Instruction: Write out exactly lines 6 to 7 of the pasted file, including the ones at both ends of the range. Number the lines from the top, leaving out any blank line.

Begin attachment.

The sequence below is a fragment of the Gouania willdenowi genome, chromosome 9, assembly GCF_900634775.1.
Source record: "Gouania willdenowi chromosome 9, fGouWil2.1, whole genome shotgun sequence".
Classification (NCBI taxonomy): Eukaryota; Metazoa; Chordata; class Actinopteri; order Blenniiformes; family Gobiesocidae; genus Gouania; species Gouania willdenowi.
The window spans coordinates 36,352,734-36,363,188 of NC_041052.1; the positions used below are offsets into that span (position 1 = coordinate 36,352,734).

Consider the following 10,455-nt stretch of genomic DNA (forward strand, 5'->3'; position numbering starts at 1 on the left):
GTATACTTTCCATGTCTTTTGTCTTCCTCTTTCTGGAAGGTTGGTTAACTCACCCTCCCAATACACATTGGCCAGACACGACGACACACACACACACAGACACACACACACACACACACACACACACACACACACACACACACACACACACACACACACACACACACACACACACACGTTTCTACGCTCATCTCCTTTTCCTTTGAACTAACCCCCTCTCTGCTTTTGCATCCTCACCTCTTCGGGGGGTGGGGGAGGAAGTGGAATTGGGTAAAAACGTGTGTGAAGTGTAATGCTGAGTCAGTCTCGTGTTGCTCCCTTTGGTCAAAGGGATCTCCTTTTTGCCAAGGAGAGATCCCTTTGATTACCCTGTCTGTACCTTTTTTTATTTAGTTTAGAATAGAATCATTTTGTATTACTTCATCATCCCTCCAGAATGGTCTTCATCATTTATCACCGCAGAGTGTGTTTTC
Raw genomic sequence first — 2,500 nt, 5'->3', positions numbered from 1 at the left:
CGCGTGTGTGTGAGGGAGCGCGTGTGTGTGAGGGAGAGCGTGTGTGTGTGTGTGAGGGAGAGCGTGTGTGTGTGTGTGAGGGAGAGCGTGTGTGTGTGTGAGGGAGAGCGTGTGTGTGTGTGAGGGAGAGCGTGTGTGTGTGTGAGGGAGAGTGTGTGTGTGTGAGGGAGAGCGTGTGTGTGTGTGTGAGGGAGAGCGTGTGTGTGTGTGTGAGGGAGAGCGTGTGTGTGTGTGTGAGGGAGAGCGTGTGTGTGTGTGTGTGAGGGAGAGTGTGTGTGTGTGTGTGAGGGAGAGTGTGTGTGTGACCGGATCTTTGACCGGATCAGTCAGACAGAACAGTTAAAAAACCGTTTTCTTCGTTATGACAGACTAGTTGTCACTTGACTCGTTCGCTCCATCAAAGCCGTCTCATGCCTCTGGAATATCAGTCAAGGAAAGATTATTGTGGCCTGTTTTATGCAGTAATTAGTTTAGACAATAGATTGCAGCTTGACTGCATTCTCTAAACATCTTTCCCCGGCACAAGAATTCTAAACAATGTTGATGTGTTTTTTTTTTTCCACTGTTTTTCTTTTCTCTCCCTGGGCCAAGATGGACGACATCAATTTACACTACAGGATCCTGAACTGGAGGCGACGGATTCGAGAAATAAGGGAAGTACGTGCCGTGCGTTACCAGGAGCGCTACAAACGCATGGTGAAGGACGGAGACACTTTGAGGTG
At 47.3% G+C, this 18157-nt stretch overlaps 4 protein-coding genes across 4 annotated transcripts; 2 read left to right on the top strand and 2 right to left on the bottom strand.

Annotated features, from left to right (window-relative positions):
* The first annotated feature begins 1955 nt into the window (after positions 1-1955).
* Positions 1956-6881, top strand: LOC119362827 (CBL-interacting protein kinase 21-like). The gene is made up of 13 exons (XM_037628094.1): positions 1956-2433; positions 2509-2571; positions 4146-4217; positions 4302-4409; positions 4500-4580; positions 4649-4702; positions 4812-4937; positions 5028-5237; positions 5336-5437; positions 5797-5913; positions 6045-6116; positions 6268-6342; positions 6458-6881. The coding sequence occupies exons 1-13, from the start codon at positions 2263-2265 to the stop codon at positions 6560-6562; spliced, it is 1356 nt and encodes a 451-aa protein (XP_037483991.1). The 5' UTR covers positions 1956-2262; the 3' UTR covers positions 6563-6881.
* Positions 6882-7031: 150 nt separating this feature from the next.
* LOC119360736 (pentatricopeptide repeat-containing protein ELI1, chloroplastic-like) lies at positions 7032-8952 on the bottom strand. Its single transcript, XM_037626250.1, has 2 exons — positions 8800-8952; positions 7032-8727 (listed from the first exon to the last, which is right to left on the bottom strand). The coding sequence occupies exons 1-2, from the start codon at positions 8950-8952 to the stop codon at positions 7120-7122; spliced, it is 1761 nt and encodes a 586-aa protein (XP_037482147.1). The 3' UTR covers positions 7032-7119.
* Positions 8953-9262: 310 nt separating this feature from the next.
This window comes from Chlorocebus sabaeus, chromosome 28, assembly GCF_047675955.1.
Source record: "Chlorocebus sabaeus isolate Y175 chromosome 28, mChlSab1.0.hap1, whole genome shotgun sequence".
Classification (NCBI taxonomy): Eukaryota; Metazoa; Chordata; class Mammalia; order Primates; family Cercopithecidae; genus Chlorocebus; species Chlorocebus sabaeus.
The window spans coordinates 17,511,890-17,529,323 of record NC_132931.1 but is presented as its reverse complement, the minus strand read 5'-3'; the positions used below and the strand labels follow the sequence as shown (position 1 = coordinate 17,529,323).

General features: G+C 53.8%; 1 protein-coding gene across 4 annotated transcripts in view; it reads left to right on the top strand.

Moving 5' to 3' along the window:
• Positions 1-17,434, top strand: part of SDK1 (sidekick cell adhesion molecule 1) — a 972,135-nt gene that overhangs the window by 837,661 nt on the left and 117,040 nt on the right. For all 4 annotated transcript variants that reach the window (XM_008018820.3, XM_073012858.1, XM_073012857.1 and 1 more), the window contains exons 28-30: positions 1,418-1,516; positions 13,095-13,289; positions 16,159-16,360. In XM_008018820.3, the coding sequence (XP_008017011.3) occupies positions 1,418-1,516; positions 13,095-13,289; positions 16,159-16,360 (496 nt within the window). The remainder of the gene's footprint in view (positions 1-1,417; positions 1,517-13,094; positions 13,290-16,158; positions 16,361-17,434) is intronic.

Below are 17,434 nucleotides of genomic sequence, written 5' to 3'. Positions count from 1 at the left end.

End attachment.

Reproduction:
GTATACTTTCCATGTCTTTTGTCTTCCTCTTTCTGGAAGGTTGGTTAACTCACCCTCCCAATACACATTGGCCAGACACGACGACACACACACACACAGACACACACACACACACACACACACACACACACACACACACACACACACACACACACACACACACACACACACACACACGTTTCTACGCTCATCTCCTTTTCCTTTGAACTAACCCCCTCTCTGCTTTTGCATCCTCACCTCTTCGGGGGGTGGGGGAGGAAGTGGAATTGGGTAAAAACGTGTGTGAAGTGTAATGCTGAGTCAGTCTCGTGTTGCTCCCTTTGGTCAAAGGGATCTCCTTTTTGCCAAGGAGAGATCCCTTTGATTACCCTGTCTGTACCTTTTTTTATTTAGTTTAGAATAGAATCATTTTGTATTACTTCATCATCCCTCCAGAATGGTCTTCATCATTTATCACCGCAGAGTGTGTTTTC
Raw genomic sequence first — 2,500 nt, 5'->3', positions numbered from 1 at the left: